Archaeologists in the ancient city of Pompeii have discovered the undisturbed skeletons of a small group of people who took shelter from the devastating eruption of Mount Vesuvius in 79 A.D.
The Roman city was devastated following the eruption as Pompeii was quickly buried by volcanic ash, killing about 2,000 of the city’s residents, according to History.com.
The director of the Pompeii archaeological site, Massimo Osanna, told Italian news agency ANSA on Wednesday the skeletons were still intact, having been left undisturbed, despite looting at the site centuries ago.
Osanna called it "a shocking find, but also very important for history."
The bones — believed to be those of two women and three children — were discovered inside a house holding a charcoal inscription that historians say dates the deadly eruption to October, two months later than previously thought.
Archaeologists think the people sought safety in a small room but were either crushed when the roof caved in or burned.
One victim’s skull, crushed by roof tiles, lies alongside the upper and lower limbs of another individual, according to a Facebook post by officials at the archaeological site.
The remains of a ring and other small objects were also found. Archaeologists believe that the room offered shelter from the first stage of the eruption, when lapilli, or rock fragments, rained down on Pompeii. “They were subsequently caught up in one of the pyroclastic flows which overwhelmed the rooms of the house,” officials said in the Facebook post. This caused the roof and the upper part of the room’s northern wall to collapse, they added.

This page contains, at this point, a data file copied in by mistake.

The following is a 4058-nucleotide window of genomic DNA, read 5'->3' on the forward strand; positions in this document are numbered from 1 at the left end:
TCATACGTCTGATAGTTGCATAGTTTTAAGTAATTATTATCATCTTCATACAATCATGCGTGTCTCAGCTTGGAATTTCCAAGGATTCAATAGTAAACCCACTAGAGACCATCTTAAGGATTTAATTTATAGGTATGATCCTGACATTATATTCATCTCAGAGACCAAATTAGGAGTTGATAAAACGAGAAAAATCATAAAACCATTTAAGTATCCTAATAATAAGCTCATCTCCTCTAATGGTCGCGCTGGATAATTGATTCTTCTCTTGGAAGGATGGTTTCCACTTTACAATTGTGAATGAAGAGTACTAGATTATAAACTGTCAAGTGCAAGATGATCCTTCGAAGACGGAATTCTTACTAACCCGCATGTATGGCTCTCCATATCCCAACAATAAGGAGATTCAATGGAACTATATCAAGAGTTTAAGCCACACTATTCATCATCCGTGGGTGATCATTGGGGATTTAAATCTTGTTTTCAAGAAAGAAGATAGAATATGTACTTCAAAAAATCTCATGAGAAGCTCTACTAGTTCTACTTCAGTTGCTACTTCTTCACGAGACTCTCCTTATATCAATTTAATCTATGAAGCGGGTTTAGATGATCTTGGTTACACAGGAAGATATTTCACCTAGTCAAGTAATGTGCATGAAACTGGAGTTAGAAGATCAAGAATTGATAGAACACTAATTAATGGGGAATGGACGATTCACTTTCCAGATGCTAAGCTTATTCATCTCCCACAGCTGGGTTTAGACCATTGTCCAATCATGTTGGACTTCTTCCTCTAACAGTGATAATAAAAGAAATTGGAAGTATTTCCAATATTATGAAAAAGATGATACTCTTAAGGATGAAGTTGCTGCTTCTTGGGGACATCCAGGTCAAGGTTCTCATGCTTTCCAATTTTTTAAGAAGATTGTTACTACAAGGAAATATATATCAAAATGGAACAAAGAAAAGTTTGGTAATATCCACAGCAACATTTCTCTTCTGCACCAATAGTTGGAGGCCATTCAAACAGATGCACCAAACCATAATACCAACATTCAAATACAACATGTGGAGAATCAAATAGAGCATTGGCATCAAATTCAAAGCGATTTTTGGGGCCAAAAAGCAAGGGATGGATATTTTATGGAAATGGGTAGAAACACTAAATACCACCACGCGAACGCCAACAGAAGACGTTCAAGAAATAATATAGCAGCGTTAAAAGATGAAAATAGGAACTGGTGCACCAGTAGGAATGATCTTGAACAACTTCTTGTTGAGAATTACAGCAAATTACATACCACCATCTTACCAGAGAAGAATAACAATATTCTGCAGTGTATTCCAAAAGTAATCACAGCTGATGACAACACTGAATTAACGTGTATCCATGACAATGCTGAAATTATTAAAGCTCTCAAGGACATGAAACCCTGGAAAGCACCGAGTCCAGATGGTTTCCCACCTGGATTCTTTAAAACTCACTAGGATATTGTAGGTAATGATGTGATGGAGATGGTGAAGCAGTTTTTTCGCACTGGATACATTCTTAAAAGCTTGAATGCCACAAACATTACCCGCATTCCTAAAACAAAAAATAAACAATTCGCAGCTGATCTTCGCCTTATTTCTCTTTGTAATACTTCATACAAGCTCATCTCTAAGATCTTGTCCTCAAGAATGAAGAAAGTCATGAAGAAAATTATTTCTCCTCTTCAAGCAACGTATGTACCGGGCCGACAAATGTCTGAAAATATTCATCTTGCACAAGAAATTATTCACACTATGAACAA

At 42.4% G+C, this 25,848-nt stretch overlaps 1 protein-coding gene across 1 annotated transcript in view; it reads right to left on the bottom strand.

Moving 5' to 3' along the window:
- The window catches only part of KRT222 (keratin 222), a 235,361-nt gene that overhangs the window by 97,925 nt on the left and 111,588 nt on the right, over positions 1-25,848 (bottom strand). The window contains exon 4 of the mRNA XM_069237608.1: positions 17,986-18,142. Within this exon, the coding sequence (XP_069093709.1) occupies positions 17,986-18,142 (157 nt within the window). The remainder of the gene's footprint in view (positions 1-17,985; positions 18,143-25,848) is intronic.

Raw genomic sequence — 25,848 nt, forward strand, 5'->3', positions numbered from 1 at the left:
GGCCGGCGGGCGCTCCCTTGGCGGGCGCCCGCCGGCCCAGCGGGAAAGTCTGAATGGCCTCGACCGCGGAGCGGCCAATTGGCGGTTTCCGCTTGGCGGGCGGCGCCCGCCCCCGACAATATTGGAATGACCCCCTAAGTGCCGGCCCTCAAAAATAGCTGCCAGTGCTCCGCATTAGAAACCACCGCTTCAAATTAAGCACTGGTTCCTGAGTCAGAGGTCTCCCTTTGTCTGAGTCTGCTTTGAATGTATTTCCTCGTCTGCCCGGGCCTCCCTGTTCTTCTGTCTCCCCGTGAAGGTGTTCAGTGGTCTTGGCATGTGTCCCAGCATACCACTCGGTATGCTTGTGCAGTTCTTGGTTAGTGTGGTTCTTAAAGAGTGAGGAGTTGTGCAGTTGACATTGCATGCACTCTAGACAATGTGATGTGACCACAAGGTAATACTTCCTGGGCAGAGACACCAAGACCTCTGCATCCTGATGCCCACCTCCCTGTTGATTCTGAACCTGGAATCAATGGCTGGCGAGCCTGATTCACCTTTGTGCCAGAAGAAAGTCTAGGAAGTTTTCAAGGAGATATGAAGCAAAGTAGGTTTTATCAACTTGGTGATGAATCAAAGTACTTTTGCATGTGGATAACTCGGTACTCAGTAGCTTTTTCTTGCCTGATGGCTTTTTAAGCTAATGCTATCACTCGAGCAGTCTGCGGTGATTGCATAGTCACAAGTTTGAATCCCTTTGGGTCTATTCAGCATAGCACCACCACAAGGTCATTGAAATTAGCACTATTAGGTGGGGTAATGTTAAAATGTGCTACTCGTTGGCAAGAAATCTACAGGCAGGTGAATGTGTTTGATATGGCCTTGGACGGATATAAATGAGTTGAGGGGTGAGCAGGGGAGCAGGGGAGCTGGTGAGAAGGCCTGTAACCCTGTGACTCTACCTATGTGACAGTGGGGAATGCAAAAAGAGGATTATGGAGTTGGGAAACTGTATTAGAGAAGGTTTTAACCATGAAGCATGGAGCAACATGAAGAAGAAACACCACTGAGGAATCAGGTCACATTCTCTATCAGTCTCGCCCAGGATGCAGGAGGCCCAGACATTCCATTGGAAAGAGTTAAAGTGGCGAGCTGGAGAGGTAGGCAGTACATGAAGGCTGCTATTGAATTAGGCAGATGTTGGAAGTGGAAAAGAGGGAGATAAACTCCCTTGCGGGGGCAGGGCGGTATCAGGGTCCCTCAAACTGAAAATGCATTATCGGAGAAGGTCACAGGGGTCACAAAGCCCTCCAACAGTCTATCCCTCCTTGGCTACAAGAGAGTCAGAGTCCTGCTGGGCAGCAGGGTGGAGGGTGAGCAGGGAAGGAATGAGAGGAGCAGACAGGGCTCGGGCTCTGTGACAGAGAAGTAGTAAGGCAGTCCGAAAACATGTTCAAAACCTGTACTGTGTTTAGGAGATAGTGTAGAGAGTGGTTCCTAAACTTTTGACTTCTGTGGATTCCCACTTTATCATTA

The site of the ancient city remained untouched for over 1,500 years until its rediscovery in the 18th century. During the 19th century, archaeologists used plaster to take casts from the vacuums that surrounded skeletons found in the compacted layer of ash. Left behind by the decay of organic remains, the vacuums offer an eerie snapshot of the victims’ final moments. National Geographic notes the plaster casts’ lifelike poses show some victims, for example, crawling, or seated with head in hands.
The newly discovered skeletons are just the latest fascinating find at Pompeii.
Earlier this year, images of a man’s skeleton, apparently crushed by a rock during the eruption, went viral after their discovery. Archaeologists also recently unearthed the final resting place of an ancient racehorse among the ruins of Pompeii.
A new study recently revealed that when Mount Vesuvius erupted, the intense heat caused victims’ skulls to explode and their blood to boil.
Fox News’ Chris Ciaccia and The Associated Press contributed to this article. Follow James Rogers on Twitter @jamesjrogers